Nitrogen from agricultural production is a major cause of pollution in the Mississippi River Basin and contributes to large dead zones in the Gulf of Mexico.
Illinois and other Midwestern states have set goals to reduce nitrogen load through strategies that include different land management practices. A new study from University of Illinois researchers, published in Journal of Environmental Management, uses computer modeling to estimate how those practices may be affected by potential changes in the climate, such as increased rainfall.
"The goal was to test whether those land management practices are useful in reducing nitrogen load in the water under different climate scenarios," says Congyu Hou, doctoral student in the Department of Agricultural and Biological Engineering and lead author on the study.
Using field data on soil properties, land use, land management practices, and weather patterns from the Willow Creek Watershed in Oklahoma, the researchers estimated surface runoff and nitrogen load at the field-scale level. Their model included 12 land management practices and 32 climate projections for the years 2020 to 2070, yielding a total of 384 scenarios.
"While modeling is commonly used to estimate nitrogen load, most projections use average climate data. This study expands on that practice by including all possible climate predictions," says Maria Chu, assistant professor of agricultural and biological engineering in the College of Agricultural, Consumer and Environmental Sciences. Chu is Hou's advisor and a co-author of the study.
Hou says the study serves as a test case for the type of modeling simulation the researchers employed. "We use a field-edge model that divides the watershed into smaller cells, for a total of 5,911 cells. The model calculates the edge of the field, focusing on how much nitrogen is transported away from the field."
The research also tested a new index of how to measure the soil's ability to hold nitrogen. They found that even without reduction in application, nitrogen load can be reduced simply by redistributing land uses, Hou explains.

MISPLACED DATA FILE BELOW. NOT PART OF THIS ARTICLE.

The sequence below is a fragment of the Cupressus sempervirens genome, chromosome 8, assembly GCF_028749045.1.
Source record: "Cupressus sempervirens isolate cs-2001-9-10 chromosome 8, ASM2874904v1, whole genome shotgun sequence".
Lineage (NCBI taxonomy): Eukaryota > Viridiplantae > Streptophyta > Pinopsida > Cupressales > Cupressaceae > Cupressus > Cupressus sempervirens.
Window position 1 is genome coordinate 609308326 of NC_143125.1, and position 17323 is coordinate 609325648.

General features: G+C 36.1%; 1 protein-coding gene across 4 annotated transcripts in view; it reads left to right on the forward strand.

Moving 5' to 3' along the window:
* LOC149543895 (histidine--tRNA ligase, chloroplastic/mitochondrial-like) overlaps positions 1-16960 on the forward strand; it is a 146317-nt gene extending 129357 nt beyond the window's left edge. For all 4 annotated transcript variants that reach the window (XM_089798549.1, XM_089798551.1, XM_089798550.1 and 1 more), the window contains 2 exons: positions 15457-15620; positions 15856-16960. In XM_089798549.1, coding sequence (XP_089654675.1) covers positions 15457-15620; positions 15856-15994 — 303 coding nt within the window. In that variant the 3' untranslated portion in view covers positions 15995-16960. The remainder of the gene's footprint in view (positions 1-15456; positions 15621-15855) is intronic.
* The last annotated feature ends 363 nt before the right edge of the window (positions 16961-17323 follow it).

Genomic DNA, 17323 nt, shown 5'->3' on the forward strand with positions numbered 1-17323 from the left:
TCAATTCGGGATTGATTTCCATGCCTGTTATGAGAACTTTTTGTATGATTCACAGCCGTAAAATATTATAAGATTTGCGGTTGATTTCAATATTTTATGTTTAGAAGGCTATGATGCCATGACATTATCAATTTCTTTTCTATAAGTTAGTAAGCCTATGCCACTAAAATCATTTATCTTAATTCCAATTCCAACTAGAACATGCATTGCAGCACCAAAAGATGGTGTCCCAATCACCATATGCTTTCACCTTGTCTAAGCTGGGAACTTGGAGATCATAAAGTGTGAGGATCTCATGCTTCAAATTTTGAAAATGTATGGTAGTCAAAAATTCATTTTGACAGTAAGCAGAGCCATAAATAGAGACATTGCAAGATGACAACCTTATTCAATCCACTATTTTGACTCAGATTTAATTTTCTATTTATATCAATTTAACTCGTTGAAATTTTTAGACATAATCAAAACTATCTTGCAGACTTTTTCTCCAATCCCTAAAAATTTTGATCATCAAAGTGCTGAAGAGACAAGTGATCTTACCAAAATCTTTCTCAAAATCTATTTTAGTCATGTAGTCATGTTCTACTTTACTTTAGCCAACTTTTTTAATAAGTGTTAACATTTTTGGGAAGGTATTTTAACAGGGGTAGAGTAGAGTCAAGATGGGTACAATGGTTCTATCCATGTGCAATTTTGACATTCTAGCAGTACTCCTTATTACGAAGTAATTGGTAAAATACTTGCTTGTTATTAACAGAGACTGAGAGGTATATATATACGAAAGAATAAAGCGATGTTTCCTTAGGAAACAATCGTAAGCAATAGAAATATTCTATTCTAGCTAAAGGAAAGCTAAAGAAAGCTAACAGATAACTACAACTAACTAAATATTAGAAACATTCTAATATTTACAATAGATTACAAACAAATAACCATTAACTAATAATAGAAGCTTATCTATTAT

For example, their findings indicated that crop rotation practices do help reduce nitrogen loss. They also found that splitting fertilizer application between spring and fall generally is more beneficial, and that fertilizer application rate is the most critical factor in determining both the amount and probability of high nitrogen load.
Hou cautions that the study's findings are preliminary. "With modeling, you're still far away from practical application," he says. "The model is the first step, then comes a small-scale field test, then small-scale tests at different locations. If those work, you can eventually expand to a larger region."
In addition to expanding the scale of modeling, Chu's research group looks at other aspects of nitrogen pollution. For example, while this study focuses on surface runoff, another study looks at nitrogen load in the ground water.
"We're also looking at the different components of nitrogen-that is, nitrate, nitrite and ammonia-to determine which one is most critical to address," Chu says.
The article, "Field scale nitrogen load in surface runoff: Impacts of management practices and changing climate," is published in Journal of Environmental Management.
Authors include Congyu Hou, Maria L. Chu, Jorge A. Guzman, Juan S. Acero Triana, Department of Agricultural and Biological Engineering at the University of Illinois, and Daniel N. Moriasi and Jean L. Steiner, USDA-ARS Grazingland Research Laboratory, Oklahoma. Funding was provided by the USDA National Institute for Food and Agriculture (NIFA).